Thursday, October 22

Maybe I need a unicycle

While the well documented "fixed gear for fashion" movement trudges along with no hint of ending there still seems to be an immense amount of practicality in the use of a fixed geared machine for my line of work. Most messengers start out delivering packages on whatever bike they have available. For me it was an old 1992 steel Stumpjumper with a rigid fork and purple Dia Compe brakes. When that bike started looking worse for wear I upgraded to a Supergo Access frame with a Manitou 3 fork (with holes drilled in the bottom so the rain could drain out). In its final days I ran it with a single 52T front ring until I felt like the cable lock was about ready to wear all the way through the seat tube. The final predecessor to The Fastest Bike in the World was my DeBernardi road bike. This is where the evolution began.

I bought it off eBay, and it came fully equipped with Shimano 600 components. I didn't like the road bar set-up, so I swapped it over to a flat bar with a thumbie for the rear shifting duties and a down tube shifter for the front. Eventually, as things wore out, this bike became a 1X8, and then a 1X5, and it ended up being a 1X1. In between the replacement of chainrings and cogs there was also the occasional replacement of brake pads. These were usually swapped out after I would spend the better half of a rainy day brakeless because my miserly (or lazy) ways would catch up with me.

After awhile the thrill of doing bike maintenance after a long day of riding in a February rain got old, and in an effort to reduce the moving parts on my bike I went fixed gear, and shortly after that, fixed and brakeless. No more sticky cables, worn out brake pads, expensive cassettes, worn out derailleurs, (sorta) expensive chains, broken cables, worn out rims, frozen freehubs, black fingers after fixing a flat in the rain... so many things I wouldn't miss from the old days. That does not mean I'm totally free from all maintenance, though.

I had been going through chains at a rate that seemed a bit quicker than normal. Being that I don't ride that many miles anymore (enough to be wearing out chains that quickly) I eventually caved in and looked into it a little further. Of course I knew what the culprit was... I just hate working on my work bike.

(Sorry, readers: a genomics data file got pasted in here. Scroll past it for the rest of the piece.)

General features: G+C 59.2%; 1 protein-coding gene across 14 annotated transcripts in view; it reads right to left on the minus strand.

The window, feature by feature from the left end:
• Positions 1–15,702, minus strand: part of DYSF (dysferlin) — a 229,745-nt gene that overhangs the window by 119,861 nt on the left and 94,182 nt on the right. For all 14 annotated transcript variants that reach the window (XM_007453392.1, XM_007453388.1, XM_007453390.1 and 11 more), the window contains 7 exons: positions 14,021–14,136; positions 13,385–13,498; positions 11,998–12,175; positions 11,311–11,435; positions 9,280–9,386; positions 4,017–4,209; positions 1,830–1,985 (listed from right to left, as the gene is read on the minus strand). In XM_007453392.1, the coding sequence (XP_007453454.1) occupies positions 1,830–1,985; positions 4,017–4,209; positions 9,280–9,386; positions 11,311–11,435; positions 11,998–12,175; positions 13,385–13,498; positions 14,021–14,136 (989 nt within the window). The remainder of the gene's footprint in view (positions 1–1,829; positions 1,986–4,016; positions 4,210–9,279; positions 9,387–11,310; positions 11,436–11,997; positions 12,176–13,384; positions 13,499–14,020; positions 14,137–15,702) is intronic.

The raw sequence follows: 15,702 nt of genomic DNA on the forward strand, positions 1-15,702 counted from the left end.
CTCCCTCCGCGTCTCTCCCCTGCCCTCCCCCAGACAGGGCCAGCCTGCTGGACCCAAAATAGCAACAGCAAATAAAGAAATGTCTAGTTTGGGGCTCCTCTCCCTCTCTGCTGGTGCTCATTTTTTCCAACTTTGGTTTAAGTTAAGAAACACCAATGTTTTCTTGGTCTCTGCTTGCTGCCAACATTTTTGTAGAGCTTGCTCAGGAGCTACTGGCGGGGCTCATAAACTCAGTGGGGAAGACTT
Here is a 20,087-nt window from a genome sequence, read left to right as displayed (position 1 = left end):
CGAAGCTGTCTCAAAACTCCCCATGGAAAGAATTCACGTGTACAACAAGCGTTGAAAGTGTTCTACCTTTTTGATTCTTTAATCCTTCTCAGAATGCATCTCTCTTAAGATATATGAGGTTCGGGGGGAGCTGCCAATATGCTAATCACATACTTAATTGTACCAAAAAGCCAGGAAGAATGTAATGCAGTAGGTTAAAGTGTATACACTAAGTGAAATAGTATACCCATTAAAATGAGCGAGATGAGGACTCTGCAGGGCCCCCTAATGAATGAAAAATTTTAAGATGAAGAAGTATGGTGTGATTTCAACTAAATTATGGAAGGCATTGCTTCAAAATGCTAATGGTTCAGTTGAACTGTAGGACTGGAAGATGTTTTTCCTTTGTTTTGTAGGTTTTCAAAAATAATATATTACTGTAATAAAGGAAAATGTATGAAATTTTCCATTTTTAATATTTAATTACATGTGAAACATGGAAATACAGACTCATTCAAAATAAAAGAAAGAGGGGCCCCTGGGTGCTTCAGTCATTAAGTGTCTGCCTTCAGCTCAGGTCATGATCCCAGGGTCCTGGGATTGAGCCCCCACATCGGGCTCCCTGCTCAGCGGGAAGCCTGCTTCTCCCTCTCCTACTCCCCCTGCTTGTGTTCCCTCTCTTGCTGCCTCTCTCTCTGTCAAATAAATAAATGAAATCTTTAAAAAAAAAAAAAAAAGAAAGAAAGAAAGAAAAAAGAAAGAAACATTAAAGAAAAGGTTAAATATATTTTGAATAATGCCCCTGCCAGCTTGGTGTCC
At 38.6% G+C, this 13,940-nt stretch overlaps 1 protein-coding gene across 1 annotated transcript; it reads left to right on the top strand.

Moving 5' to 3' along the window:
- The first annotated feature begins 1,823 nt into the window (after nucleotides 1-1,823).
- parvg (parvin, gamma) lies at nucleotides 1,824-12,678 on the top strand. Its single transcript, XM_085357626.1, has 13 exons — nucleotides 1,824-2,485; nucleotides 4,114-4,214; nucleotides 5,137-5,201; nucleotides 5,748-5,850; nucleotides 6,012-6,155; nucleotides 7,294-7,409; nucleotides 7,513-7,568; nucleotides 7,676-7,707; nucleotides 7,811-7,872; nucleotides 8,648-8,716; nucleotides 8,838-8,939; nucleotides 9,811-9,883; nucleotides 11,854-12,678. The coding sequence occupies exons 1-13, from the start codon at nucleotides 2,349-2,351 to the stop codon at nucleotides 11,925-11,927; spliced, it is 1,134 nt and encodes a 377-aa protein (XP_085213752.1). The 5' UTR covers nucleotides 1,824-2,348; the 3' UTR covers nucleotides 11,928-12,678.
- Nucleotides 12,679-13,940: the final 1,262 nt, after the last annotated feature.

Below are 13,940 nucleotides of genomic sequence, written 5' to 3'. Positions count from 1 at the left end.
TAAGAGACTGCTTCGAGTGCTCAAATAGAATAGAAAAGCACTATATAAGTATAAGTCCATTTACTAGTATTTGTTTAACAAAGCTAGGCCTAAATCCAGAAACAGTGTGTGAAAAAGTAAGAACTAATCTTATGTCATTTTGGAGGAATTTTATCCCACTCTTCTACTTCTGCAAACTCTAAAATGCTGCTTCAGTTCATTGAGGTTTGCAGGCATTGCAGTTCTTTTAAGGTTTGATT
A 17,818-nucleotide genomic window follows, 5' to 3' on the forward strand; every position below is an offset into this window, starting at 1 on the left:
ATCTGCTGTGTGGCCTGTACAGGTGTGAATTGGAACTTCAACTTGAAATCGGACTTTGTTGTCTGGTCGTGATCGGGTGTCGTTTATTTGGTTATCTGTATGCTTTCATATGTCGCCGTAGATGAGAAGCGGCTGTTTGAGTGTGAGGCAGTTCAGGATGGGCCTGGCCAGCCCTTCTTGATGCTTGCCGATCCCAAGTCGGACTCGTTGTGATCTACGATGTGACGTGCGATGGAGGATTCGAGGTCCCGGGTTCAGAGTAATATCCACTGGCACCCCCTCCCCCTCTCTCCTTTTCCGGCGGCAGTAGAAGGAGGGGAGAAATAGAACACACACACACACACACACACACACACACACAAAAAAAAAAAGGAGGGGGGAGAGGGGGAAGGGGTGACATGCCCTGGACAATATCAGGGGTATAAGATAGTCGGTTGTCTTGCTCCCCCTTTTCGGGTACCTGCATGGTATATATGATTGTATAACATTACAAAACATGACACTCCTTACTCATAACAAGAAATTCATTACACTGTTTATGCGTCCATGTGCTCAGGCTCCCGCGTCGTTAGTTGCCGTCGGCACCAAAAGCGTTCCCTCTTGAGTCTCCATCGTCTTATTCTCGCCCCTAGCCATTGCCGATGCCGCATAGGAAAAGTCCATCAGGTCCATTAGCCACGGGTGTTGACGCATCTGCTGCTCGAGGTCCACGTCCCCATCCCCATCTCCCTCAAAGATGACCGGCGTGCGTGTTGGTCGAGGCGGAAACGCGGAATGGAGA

On the right is one nasty, worn out chainring. Eater of chains, destroyer of rollers, maker of grotesque noises... it had to go along with his little steel friend.

The cog was looking a little sharky itself. This little bastard probably brought an early demise to many an innocent PC-1.

No doubt about it, fixed gears are just a shit ton less work. I don't know how many nights I would come home soaking wet and cold knowing that I had at least an hours worth of work to do on my bike (once I was clean and defrosted) fixing what ever failed that day or would probably fail tomorrow if I didn't do something about it. Those moments are few and far between on the fixed gear. Is the chain loose? Tighten it. Is it pulled too far back? Measure it. Is it worn out? Replace it. Oh yeah, check the air pressure once a week, and that's about it.

New ring, new cog, new chain... I can feel the awesomely quiet transfer of power from my legs to the street. That's gotta be the best reason to ride a fixed gear ever... well that and I get an excuse to wear my daughter's jeans.


kevin b. said...

These are the kinda posts that I like. A little Dicky history a little tech and some maintance tips all rolled into one.

Christopher said...

I back Kevin. Nice, Dicky.

JamOut Racing said...

purple cannondale m300, fatboy tires--blue trek singletrack with maguras, fatboys--red rocket klein with bullhorns, 52t chainring and priority one mousepad/duct tape top tube protector---and i thought it was a miracle moving from 26" wheels to 700cc

bentcrank said...

I can't believe you guys want to hear about Dicky getting in to his daughters pants! There is something really wrong with that statement. LOL

Mike Ockhurtz said...

Maybe you should just wear a skirt and skip the girl jeans. That way, you won't blend in anymore with the rest of the messengers.